Here is a representative bit - Fournel is an Oulipo member as well as an avid lifelong cyclist, it is a perfect combination of style and topic (the translator is Allan Stoekl - it's a beautiful little book from the University of Nebraska Press):
For the cyclist there are two types of meals and two types of appetite: during and after.
During the effort, eating is a complex problem. One has to indulge in things that are high-calorie, light, quickly chewed, quickly swallowed, quickly digested. 'Eat before getting hungry,' Paul de Vivie advised, and he was right.
Wanting to do the right thing, and certainly guided by the memory of the contents of the old-time racers' musette bags, riders often set off with a chicken drumstick, a gooey-fruited tart, a leftover bit of steak, a ham sandwich, just to make sure they're not hungry at dinnertime. Hunger exists, but effort conceals it, and the prospect of swallowing a chicken thigh while pedaling up an inviting false flat is enough to make you heave.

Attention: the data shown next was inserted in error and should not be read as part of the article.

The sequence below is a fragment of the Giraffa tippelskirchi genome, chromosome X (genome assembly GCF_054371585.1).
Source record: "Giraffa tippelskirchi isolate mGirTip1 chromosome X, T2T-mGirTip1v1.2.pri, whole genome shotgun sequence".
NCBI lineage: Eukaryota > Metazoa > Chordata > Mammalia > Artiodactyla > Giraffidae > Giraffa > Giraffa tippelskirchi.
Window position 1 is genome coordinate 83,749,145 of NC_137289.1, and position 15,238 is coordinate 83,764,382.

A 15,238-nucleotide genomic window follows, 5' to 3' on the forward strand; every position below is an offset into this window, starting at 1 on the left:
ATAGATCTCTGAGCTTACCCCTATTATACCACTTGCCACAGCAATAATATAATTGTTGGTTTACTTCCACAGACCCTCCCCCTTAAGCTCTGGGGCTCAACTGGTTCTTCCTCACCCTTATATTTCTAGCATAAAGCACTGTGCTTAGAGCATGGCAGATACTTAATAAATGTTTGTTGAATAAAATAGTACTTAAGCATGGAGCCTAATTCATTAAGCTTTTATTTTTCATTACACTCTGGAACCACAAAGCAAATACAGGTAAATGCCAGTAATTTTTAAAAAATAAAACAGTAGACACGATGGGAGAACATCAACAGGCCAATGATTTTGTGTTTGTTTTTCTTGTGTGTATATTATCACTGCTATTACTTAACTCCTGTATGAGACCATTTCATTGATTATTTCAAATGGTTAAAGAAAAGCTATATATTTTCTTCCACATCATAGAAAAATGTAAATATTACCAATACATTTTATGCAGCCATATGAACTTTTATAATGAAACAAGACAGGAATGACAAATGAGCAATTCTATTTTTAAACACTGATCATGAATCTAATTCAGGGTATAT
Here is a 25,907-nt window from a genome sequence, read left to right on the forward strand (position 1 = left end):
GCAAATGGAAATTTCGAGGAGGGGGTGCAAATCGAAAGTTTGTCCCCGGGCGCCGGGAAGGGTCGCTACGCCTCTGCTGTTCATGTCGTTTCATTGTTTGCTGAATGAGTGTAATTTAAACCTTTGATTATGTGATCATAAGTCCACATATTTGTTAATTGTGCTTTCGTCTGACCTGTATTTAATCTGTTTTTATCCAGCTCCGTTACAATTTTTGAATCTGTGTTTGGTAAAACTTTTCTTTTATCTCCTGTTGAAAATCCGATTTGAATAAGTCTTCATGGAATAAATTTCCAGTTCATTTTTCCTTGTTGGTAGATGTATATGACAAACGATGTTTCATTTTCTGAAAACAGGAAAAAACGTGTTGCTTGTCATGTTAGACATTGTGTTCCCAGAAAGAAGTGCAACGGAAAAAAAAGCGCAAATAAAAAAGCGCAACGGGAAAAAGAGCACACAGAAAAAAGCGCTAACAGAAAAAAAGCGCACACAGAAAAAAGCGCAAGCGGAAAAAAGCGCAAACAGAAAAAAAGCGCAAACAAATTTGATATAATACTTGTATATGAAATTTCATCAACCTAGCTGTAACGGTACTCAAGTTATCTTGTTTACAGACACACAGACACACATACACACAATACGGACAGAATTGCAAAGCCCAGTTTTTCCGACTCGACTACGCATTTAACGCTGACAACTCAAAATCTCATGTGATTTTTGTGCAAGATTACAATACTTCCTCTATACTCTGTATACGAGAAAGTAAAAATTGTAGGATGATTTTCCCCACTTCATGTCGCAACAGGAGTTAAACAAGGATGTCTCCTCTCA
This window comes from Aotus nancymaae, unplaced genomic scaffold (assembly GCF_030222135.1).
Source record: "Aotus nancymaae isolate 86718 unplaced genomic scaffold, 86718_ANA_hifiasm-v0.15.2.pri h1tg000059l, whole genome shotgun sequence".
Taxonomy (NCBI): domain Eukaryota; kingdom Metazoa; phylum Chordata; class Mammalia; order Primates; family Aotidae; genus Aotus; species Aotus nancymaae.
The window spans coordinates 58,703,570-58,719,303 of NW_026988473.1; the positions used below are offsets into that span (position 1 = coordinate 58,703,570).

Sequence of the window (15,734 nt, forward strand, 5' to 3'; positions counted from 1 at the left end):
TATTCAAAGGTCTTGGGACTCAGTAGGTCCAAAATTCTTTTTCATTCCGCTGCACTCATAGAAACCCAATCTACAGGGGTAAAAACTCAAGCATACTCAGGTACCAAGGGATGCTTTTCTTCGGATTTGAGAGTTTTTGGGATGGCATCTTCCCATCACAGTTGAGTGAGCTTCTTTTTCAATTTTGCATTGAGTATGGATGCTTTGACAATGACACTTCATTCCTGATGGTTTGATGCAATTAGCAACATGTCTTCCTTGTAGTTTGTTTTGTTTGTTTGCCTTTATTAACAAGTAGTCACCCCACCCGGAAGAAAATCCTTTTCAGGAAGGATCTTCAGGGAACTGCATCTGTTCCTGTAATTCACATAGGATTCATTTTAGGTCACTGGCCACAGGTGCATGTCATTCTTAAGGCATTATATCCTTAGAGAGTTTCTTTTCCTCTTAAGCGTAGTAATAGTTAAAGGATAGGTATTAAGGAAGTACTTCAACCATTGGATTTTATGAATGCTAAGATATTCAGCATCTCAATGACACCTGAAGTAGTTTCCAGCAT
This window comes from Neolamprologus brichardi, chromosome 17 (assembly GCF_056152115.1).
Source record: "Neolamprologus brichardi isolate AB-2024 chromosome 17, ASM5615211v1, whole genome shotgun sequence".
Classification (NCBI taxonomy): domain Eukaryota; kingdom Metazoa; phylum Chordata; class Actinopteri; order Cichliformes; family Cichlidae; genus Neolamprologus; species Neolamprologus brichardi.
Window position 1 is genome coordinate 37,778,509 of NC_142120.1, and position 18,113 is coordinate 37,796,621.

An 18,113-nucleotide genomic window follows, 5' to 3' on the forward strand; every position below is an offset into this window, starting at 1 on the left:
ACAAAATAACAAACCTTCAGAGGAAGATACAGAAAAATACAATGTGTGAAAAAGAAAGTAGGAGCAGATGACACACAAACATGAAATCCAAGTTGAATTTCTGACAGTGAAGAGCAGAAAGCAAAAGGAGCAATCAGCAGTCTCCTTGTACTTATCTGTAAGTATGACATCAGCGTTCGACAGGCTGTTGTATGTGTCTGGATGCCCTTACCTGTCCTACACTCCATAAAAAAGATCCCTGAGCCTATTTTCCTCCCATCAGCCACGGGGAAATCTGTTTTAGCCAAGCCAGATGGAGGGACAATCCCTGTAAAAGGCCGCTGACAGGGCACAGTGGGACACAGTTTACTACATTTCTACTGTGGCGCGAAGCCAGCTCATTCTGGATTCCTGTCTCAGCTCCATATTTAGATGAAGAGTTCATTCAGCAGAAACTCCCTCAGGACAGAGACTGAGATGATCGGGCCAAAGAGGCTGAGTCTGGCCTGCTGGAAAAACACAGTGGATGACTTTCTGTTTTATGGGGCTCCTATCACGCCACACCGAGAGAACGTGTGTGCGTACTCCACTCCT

There are yet deeper mysteries. I can't think of anything better than chocolate. I eat it upon getting up in the morning and every time I come across it during the day. I like it dark, dry, and hard. But I've never been able to eat a bit of it on the bike. The bike eliminates my taste for chocolate by turning it into a sticky, nauseating goo. No doubt I should see this as a nice lesson in the nonconcurrence of pleasures. One voluptuous delight at a time.
The effect of marzipan is the opposite; I don't like it, but on a bike it's a blessing.
The mounted cyclist is a different person.